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DPSS Lasers for Raman Spectroscopy and Microscopy

What is Raman Spectroscopy?

Raman spectroscopy is a powerful analytical technique used to identify and characterise materials based on the way their molecules vibrate.

If a beam of light is directed onto a molecule, most of the light bounces off the molecule unchanged (called Rayleigh scattering). However, a tiny fraction of the light interacts with the molecule in a specific way, causing its vibrational state to change. This interaction alters the wavelength of the scattered light, giving rise to the Raman signal.

The unique pattern of these shifted wavelengths, known as the Raman spectrum, acts like a fingerprint for each molecule. 

Advantages of Raman Spectroscopy:


Unlike some techniques, Raman spectroscopy doesn't damage the sample. This makes it ideal for studying delicate materials or biological samples.

Wide range of applications

Raman spectroscopy can be used to analyze a vast array of materials, from liquids and solids to gases and even living cells.

Fast and informative

Raman spectra can be obtained quickly, providing valuable information for research and quality control.

Here are some real-world examples of Raman spectroscopy in action:

  • Analysing gemstones.

  • Studying polymers.

  • Investigating biological samples.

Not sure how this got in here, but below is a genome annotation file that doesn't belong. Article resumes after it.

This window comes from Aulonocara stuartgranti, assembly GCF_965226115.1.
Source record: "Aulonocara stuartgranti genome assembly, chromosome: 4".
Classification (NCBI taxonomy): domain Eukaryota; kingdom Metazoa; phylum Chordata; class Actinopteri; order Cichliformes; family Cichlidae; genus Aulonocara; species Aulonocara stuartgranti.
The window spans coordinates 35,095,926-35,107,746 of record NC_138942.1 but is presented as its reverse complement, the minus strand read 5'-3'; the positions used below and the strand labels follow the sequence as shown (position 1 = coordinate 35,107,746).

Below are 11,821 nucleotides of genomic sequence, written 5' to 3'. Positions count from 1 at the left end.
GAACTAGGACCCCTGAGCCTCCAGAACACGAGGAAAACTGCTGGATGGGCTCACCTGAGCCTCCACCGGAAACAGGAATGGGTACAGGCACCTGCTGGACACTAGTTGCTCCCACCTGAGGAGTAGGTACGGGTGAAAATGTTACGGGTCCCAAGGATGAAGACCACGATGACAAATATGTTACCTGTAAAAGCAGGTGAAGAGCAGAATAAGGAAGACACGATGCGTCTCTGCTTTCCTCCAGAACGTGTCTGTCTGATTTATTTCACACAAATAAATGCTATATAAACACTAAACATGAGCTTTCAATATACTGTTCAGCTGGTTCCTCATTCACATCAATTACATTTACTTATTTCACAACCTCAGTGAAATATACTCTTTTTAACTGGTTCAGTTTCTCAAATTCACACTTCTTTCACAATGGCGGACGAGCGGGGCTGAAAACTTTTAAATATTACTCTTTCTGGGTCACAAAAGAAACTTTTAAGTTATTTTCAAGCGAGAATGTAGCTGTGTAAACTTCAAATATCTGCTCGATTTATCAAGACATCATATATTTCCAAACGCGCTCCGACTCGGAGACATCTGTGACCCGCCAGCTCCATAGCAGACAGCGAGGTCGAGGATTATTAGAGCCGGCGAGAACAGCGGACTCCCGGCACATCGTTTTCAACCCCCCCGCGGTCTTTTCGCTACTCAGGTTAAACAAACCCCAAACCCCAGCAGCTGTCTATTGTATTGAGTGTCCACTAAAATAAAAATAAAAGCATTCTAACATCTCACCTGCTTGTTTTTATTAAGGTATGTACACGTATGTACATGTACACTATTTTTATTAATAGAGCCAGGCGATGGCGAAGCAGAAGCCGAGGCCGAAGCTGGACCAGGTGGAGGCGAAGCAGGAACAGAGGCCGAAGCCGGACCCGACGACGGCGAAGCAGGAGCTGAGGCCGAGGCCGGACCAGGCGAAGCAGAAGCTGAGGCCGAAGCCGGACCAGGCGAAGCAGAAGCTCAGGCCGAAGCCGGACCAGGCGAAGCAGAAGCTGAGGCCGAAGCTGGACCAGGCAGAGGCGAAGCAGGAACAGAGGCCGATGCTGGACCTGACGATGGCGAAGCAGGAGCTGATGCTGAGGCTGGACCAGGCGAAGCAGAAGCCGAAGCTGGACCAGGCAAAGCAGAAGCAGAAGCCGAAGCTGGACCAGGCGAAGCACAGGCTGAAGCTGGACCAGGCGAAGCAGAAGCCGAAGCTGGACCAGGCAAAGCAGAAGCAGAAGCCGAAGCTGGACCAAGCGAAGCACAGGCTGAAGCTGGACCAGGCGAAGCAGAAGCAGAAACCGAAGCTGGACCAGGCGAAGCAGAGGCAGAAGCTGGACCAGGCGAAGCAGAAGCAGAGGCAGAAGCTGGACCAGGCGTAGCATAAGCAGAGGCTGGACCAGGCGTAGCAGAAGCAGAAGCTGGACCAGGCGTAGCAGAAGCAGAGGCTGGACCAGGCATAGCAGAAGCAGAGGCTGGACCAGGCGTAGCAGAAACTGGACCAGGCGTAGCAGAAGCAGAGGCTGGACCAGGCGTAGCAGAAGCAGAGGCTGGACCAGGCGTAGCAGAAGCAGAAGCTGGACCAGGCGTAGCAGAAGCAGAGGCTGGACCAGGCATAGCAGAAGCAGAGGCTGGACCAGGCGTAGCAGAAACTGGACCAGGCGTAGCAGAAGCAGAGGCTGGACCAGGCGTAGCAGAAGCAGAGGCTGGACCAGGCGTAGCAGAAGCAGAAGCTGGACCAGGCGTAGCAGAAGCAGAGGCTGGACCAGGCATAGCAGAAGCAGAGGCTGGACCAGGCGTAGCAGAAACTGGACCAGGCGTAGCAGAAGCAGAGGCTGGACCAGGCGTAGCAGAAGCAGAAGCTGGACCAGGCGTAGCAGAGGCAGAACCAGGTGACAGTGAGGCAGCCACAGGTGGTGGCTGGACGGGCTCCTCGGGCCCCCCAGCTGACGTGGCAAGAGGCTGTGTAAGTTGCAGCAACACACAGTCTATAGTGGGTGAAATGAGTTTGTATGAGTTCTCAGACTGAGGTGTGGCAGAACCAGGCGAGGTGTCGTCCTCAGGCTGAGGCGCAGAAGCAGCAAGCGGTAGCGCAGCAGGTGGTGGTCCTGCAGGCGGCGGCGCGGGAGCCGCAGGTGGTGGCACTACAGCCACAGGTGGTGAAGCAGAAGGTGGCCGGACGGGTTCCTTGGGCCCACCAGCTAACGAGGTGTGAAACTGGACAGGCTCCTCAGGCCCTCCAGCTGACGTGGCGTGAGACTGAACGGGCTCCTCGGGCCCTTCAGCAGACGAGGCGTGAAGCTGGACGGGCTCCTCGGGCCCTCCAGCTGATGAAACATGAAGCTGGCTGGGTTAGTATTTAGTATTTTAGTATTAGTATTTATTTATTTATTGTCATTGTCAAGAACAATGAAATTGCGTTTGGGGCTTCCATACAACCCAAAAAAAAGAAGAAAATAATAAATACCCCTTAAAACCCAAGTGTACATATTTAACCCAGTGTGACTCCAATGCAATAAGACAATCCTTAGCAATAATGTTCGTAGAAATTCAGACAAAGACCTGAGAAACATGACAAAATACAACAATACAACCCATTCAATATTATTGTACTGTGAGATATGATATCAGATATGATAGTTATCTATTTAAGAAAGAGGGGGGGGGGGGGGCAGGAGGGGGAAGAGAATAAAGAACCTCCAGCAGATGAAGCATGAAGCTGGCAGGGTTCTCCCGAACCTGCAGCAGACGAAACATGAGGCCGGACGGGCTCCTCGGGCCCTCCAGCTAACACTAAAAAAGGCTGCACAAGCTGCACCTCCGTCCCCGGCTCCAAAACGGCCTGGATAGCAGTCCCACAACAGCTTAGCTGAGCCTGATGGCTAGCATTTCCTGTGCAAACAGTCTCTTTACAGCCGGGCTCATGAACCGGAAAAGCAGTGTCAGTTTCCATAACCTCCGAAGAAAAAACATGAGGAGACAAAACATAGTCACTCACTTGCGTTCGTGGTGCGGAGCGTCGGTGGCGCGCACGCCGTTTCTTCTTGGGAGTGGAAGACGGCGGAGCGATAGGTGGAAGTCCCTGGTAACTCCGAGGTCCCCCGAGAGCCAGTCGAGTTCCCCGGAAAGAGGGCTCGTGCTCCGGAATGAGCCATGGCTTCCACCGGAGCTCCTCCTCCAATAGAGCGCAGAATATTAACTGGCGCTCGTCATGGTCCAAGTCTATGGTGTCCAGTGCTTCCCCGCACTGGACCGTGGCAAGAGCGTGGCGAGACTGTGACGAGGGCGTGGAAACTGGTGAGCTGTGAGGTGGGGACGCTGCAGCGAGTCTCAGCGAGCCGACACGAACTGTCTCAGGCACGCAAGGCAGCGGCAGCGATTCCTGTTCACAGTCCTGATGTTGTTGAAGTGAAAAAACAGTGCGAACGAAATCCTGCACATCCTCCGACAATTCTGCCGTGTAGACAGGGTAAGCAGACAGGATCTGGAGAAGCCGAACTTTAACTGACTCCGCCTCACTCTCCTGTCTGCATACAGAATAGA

• Identifying counterfeit pharmaceuticals.

Raman spectroscopy is a versatile and powerful tool that continues to play a vital role in various scientific fields, from materials science and chemistry to biology and medicine.

Skylark Lasers at Linköping University
Skylark NX lasers are an excellent replacement for an Argon or HeCd laser: their emission is spectrally pure, their efficiency is much better, they provide better longevity with cheaper maintenance, and are much smaller than our previous gas laser.

Prof. Ivan Ivanov, Linköping University

Linköping University

Why lasers are crucial to Raman Spectroscopy

Monochromatic light

Raman scattering is a relatively weak phenomenon. Lasers provide a highly monochromatic (single-wavelength) light source, crucial for distinguishing the small Raman shift from the much stronger Rayleigh scattered light. Accuracy of that wavelength is imperative - Skylark NX lasers have an ultra-stable wavelength.

High intensity

The intensity of the Raman signal is directly proportional to the intensity of the incident light. Lasers offer high power and focus, significantly amplifying the weak Raman signal for better detection. NX lasers have an ultra-stable output power.

Spatial coherence

Lasers are spatially coherent, meaning their light waves are all in sync. This coherence allows for better focusing and collection of the scattered light, improving the overall sensitivity of the measurement. NX lasers have an ultra-narrow linewidth.

DPSS Lasers

Diode-pumped solid-state lasers combine the compactness of diode lasers with the higher power of traditional solid-state lasers, making them a versatile option. 

Skylark Lasers are ideal for Raman Spectroscopy

Our single frequency continuous wave laser sources at 320, 349 and 532 nm offer unrivalled wavelength stability and a narrow linewidth. Our lasers have high degrees of spectral purity (>70 dB) with the added benefit of a narrow linewidth <1 MHz. Skylark lasers can be tailored for more demanding applications reaching high output powers on a small footprint. Applications such as:

  • Materials inspection and characterisation

  • Nonlinear optical imaging

  • Confocal microscopy


Let us tailor your perfect laser solution

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